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            Puppet/Ansible/Salt can still display a “hysteresis” effect: because they rely on e.g. apk, their reproducibility is kinda “best effort”. Notably, installing some package and then uninstalling it with them can leave your system (say, the /etc dir) in a different state than before, even if your “declarative” config is identical as it was before. With NixOS, identical config guarantees (via hashes and readonly mounts) exactly identical OS directory tree and to a much wider extent, including /etc, and fully accounting for removed files. There’s still a few things that are hard to avoid keeping modifiable (/var, $HOME, hardware, …), but other than that, it’s a very different level of immutability/reproducibility. That said, it necessarily makes NixOS more “total”, i.e. you either fully go with it, or not. (There could be ways to make this more gradual, but no such approach has been developed enough to be publicly usable by others yet AFAIK.)

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              To paraphrase a former coworker, Puppet needs to be run repeatedly until the log is all green. Nix only needs to be run once. (I will admit that systemd can get hung up and need multiple attempts to figure out its units, but Nix only needs one run to change which units systemd is working on.)

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              The main benefit of NixOS, if you got everything else replicated in Ansible/Puppet (which is very hard), is that you can do atomic upgrade and switches between systems. Nix also allows you to use a systems current configuration and copy it 1:1 to another machine and switch to that atomically.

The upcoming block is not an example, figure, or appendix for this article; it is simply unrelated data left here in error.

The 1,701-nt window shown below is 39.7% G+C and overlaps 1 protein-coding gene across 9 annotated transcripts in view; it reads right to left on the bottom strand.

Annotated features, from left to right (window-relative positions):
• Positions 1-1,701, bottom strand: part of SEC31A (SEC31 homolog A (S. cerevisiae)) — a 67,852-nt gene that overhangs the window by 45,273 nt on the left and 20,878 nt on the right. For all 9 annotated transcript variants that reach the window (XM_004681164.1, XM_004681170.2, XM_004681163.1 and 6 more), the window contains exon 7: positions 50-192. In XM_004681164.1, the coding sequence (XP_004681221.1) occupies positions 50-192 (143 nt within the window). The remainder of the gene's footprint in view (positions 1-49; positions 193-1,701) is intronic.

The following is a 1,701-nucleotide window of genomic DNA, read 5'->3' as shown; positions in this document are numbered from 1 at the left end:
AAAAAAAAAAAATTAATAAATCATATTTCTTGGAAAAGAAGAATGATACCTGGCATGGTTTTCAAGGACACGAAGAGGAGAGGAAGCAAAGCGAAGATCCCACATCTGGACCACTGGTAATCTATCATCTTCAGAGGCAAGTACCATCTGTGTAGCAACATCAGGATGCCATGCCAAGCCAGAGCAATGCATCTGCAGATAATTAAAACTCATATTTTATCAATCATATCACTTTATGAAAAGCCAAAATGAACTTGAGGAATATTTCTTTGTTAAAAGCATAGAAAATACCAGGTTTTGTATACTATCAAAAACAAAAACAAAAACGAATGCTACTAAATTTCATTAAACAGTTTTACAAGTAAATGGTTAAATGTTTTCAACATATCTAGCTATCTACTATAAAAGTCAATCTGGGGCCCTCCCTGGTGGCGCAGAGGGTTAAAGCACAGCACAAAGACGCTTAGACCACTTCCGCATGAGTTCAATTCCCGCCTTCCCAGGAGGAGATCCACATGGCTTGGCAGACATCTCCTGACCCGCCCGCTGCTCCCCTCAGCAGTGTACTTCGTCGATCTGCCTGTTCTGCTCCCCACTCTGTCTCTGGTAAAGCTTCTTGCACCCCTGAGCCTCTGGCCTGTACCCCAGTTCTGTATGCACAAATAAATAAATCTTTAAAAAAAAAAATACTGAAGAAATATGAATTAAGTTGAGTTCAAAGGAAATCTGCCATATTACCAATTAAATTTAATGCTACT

Once you managed to declare all your system configuration with Nix you use the same expressions (and the already generated files in your Nix store) to produce Installer ISOs, VM Images, … without much hassle. This goes as far as testing a new configuration of your system in a VM that doesn’t require building a full VM image. Instead if can just mount the subset of paths required for the system into the VM. This allows you to iterate on the level of seconds instead of whatever Puppet/Vagrant allow you to do. In my experience the whole Puppet workflow is at least tens of minutes and might then still install something different every time (due to timing, package sources being upgrade halfway, …).

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                Don’t forget the developer goodies. I mostly use the Nix package manager on non-NixOS linuxes to quickly get to a project of mine and open a shell with all dependencies set just the way I need them to start working on that project. If you’re familiar with python’s virtualenv – it’s a similar experience but with all the C/system dependencies that you need.

                With Puppet or Ansible I’d need to maintain separate setup scripts and documentation for dev and non-dev environments.

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                  Not really. Of course assuming that Puppet or Ansible configuration is truly idempotent which is very hard thing to do. In the other hand achieving idempotency with Nix is much easier.